ROWAN COUNTY, Kentucky — Kentucky clerk Kim Davis is taking her fight to the Sixth Circuit Court of Appeals.
In a 126-page appeal, Davis and her attorneys with Liberty Counsel asked the Circuit Court to overturn four lower-court decisions. Specifically, they are asking the Court to reverse two injunctions against Davis, as well as grant her an injunction from having to follow the Supreme Court’s marriage ruling, and overturn the contempt of court decision that placed her in jail.
Davis became a national figure for religious liberty after refusing to sign same-sex “marriage” certificates. One of her attorneys told LifeSiteNews that they effectively won the legal fight, but that the fight continues because LGBT activists won’t stop pressing Davis to put her name on “marriage” certificates for same-sex couples.
Davis’ arguments have relied heavily on the U.S. Constitution, the Kentucky Constitution, and the state’s Religious Freedom Restoration Act. These documents were heavily cited in the appeal.
“Plaintiffs suffered no direct and substantial burden on their right to marry under the Fourteenth Amendment,” says the appeal, “since they are physically and financially able to obtain Kentucky marriage licenses from more than 130 locations throughout the state, and Davis’ religious freedom is substantially burdened and irreparably harmed by the forced authorization and approval of SSM licenses in derogation of her undisputed sincerely-held religious beliefs protected by the Kentucky Religious Freedom Restoration Act and the United States and Kentucky Constitutions, while many less restrictive alternatives to the SSM Mandate are available.”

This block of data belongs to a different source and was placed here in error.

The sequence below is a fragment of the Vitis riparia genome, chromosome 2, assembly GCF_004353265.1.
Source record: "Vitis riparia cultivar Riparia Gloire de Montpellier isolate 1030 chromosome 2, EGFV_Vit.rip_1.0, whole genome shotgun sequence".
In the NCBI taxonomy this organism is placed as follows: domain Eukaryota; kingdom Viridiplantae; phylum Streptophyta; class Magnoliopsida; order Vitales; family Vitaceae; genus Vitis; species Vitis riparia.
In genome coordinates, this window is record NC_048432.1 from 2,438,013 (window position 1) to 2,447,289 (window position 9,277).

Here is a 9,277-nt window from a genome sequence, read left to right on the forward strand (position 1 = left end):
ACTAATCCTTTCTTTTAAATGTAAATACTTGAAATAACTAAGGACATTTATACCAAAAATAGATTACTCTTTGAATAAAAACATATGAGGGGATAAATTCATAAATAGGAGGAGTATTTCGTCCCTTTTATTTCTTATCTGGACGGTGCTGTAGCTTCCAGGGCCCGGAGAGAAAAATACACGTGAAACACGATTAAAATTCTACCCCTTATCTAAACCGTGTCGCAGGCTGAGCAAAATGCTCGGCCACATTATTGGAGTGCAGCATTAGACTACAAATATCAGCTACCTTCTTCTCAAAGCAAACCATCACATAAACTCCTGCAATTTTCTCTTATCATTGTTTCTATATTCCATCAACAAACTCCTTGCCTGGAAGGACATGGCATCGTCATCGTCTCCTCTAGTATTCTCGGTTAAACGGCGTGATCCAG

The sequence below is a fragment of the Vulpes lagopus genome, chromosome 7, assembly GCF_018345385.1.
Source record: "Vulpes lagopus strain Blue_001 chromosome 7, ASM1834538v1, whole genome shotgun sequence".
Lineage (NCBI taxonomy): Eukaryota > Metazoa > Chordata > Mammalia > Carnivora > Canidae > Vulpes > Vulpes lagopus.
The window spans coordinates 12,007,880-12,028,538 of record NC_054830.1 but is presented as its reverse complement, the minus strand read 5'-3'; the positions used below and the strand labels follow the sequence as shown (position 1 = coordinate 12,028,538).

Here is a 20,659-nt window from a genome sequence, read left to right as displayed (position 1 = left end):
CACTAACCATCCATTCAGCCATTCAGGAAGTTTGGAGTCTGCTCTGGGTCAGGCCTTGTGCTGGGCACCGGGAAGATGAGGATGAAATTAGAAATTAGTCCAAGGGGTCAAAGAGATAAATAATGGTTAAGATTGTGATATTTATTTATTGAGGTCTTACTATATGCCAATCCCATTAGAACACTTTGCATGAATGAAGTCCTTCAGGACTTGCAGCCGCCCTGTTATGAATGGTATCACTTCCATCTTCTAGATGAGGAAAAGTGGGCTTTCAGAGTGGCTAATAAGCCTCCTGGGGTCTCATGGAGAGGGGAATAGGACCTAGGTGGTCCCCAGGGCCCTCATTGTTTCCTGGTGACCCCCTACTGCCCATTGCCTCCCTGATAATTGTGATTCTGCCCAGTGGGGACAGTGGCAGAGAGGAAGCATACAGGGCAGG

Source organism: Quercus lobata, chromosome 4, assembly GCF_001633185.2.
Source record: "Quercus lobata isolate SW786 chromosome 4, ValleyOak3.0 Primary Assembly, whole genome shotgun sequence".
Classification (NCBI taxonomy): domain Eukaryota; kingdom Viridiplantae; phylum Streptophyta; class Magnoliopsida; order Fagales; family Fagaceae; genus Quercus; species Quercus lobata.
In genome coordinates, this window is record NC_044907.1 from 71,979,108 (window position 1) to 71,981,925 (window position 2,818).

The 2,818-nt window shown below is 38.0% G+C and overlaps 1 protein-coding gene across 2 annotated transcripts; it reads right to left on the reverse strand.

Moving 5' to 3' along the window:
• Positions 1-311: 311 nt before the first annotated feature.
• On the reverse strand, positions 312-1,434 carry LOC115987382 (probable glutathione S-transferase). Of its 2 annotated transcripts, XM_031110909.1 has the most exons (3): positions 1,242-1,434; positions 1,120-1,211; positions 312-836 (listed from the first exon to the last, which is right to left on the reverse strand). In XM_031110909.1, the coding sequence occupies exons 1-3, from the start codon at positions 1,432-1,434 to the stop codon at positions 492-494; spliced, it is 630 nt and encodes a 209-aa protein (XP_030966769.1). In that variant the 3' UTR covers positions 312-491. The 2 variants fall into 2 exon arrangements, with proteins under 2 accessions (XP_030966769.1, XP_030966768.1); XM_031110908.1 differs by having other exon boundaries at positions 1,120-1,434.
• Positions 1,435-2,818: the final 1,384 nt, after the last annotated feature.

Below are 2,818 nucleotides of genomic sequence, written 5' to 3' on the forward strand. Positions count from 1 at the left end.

The appeal asks the Court to consider “whether the district court erred in practically denying Davis’ request for injunctive relief…in which she sought a reasonable religious accommodation from the SSM Mandate.” It also akss “whether the district court erred in expanding the Injunction while it was on appeal to this Court,” along with several other components of the injunction’s expansion.
Perhaps most importantly, the Circuit Court is asked to consider if “the district court erred in finding Davis in contempt and ordering her to be incarcerated without affording her appropriate due process, violating her rights under the Federal Religious Freedom Restoration Act, and discarding fundamental principles of federalism and comity by commandeering a state office run by a publicly elected official.”
Reprinted with permission from LifeSiteNews.